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What Should I Know About Addyi?

What Should I Know About Addyi?There’s been a lot of talk about Addyi – on TV, on the internet, maybe even among your friends. Approved by the FDA on August 18th, it’s the first drug designed to treat acquired, generalized hypoactive sexual desire disorder (HSDD). In general terms, HSDD refers to low sexual desire in women, but there’s a little more to it than that.

According to Sprout Pharmaceuticals, the maker of Addyi, the drug should be available by October 17th. Between now and then, it’s important to understand just what Addyi is, whom it is intended for, and what patients might expect.

In today’s post, we answer some common questions about Addyi. Keep in mind that only your doctor can best advise on whether Addyi is right for you or your partner.


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What is HSDD?

It’s normal for women to experience fluctuations in sexual desire. Life gets busy and stressful, relationships can get rocky, and hormonal changes during pregnancy and menopause can all interfere with our interest in sex. So can certain medications, like antidepressants.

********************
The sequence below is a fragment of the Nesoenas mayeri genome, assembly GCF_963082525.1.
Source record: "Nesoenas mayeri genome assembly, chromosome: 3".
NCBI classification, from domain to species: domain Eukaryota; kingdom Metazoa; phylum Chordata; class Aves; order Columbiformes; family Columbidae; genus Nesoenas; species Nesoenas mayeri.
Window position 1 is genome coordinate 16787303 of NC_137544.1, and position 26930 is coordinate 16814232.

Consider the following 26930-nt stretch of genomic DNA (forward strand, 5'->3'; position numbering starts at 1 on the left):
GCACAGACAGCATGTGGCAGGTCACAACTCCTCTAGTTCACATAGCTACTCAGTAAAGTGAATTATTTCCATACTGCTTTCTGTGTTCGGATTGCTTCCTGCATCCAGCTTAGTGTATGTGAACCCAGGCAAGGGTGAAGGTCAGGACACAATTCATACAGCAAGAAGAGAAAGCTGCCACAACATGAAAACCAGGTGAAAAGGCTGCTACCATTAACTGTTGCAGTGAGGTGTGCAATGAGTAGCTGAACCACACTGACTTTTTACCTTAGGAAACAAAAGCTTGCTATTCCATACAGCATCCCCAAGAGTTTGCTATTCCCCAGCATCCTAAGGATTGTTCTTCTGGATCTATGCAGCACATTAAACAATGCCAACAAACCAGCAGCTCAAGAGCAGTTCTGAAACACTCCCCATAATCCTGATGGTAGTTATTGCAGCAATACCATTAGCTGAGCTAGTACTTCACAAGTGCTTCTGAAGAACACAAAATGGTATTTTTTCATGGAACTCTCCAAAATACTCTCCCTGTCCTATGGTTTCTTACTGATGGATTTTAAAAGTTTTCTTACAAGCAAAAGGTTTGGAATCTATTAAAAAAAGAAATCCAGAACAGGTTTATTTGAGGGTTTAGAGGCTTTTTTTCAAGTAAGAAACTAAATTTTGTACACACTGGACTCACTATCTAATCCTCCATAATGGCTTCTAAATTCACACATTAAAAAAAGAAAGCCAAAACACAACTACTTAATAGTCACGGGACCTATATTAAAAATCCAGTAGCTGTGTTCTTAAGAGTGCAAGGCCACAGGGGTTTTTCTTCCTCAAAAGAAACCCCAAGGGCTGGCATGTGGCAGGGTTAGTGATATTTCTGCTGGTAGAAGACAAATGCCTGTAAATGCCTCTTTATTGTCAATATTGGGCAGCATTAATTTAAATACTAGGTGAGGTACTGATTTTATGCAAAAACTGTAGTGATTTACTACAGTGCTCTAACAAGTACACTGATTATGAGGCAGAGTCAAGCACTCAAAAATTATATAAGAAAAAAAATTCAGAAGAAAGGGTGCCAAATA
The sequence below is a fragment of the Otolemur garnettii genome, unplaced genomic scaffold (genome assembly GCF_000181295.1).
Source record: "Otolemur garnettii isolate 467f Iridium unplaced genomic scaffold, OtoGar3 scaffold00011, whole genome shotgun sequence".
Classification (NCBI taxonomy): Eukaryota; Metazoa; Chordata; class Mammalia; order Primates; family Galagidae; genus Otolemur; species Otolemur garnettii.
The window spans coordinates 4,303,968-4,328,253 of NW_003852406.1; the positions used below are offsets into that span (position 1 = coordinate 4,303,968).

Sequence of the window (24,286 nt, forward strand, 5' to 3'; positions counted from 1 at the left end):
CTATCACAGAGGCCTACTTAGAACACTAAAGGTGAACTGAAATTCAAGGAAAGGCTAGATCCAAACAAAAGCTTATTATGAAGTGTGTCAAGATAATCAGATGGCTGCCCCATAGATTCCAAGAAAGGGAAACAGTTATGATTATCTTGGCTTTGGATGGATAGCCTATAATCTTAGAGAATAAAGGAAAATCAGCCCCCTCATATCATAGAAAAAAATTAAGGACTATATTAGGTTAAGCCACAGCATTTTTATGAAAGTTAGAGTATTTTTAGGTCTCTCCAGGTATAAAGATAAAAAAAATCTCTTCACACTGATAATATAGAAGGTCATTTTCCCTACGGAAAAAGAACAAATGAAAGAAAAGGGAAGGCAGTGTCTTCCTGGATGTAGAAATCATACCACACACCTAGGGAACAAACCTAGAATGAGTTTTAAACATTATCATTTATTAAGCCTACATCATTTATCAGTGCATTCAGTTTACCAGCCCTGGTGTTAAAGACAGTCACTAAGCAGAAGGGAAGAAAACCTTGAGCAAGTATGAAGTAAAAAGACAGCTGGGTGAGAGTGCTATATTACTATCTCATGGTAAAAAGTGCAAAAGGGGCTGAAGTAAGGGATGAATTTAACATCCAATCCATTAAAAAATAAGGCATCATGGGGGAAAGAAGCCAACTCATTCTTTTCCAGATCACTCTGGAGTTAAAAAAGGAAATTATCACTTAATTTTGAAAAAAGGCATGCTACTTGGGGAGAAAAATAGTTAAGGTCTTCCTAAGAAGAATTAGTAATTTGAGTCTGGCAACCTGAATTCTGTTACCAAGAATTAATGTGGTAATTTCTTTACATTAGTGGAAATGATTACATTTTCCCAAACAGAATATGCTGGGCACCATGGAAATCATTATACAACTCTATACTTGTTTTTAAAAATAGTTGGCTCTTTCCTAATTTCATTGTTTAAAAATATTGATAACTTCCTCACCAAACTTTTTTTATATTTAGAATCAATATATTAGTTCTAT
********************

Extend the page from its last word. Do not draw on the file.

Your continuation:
What makes HSDD different is that it can’t be explained by life circumstances, medications, or another health situation. It also causes women distress or disrupts their personal relationships. Distress is important in an HSDD diagnosis. If a woman lacks sexual interest but isn’t bothered by it, she doesn’t have HSDD.


What is Addyi and how does it work?

Addyi’s technical name is flibanserin. It’s a non-hormonal drug that acts on neurotransmitters in a woman’s brain. Two of these neurotransmitters – dopamine and norepinephrine – are involved with sexual excitement. Addyi raises levels of these chemicals. Another neurotransmitter, serotonin, is associated with sexual inhibition. Addyi lowers serotonin levels. By balancing out these chemicals, Addyi may help restore a woman’s sexual interest.

Addyi is taken once a day at bedtime. It is not meant to enhance sexual performance. In other words, it won’t make sex feel more exciting. But it might help a woman feel more excited about having sex.

Who can take Addyi?

While all women can experience low sexual desire, not all women can take Addyi.

The FDA has approved Addyi for specifically for women who meet the following conditions:

·         Are pre-menopausal. Your doctor can help you determine your menopause status. Typically, a woman is considered to be finished with menopause if she hasn’t had a menstrual period in twelve months.

·         Have acquired HSDD. This means that the woman has had a healthy sex drive in the past. She hasn’t had HSDD for her entire life.

·         Have generalized HSDD. When HSDD is generalized, it occurs in all sexual situations with all partners. Sometimes, women lose interest in sex because it’s routine. New activities or new partners can rekindle their libido. But this doesn’t happen with generalized HSDD.


Who cannot take Addyi?

Addyi is not recommended for: